Well as for the heat, they simply don't care as its no longer their problem after the severe shortening of drive warrantys. Very few people take a drive out of the case after running seatools tests on it, I have, and they are so hot they are hard to hold in your hand. Many of their external drive cases have no vents at all, and the plastic casings are essentially insulation.

    Its all fun and good until you realize you void your warranty if the drive fails, and you take it out of the enclosure to try to recover data.

  11. wetnap Says:

    Oh i forgot the additional issue of over enthusiastic head parking found on the western digital green drives, not sure if seagate is guilty of this too now, but i think they are the same company now.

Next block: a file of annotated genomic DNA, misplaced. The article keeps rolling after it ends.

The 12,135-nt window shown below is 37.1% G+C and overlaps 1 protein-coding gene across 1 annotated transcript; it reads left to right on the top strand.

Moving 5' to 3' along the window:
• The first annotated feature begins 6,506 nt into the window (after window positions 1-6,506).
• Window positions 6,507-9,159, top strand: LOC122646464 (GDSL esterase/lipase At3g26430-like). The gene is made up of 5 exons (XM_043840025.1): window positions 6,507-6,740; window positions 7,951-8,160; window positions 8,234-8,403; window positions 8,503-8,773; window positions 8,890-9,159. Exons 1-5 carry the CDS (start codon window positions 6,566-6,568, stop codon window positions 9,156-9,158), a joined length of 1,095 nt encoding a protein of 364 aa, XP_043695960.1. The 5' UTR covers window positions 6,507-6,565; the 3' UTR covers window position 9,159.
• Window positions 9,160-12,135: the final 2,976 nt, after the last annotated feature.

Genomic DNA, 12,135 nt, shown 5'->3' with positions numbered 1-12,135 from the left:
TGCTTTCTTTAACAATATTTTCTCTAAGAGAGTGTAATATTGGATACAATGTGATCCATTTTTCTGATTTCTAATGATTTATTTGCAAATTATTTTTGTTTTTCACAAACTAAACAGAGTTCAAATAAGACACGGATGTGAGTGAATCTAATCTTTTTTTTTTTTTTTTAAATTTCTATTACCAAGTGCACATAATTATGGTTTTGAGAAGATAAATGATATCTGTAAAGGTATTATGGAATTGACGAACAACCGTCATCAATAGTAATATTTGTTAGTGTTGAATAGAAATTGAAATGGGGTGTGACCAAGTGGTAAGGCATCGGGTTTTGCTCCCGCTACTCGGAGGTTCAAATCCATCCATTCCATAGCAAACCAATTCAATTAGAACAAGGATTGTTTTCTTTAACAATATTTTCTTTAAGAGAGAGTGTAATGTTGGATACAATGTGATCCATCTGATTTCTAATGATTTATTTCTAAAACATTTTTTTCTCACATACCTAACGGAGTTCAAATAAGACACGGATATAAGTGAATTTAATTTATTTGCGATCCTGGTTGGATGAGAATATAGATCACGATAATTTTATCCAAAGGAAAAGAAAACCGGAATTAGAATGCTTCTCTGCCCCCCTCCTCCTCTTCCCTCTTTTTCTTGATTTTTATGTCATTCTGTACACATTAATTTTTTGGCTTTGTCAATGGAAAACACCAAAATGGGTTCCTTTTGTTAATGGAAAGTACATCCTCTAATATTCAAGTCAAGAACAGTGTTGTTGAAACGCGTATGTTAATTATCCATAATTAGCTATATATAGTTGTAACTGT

• matguy Says:

      No, Seagate is not related to Western Digital, they are competitors.

      Seagate seemed to be in a merger/acquisition mode for quite a while there, but Western Digital is still a separate company. Seagate did buy Maxtor about 6 years ago, which had purchased Quantum about 6 years before that before. They also bought Connor, Samusung's hard drive business, and LaCie.

      Western Digital has acquired Hitachi's Global Storage division and a few less known firms.

  12. emueyes Says:

    The case itself could be quite important, in size and construction. People who (like me) who would like a single board linux card + hard drive in a box have a good starting point if the case is reasonably solid and spacious. Some ventilation slots and a fan, and slots for the external connectors would make a nice little bittorrent box, or DLNA server.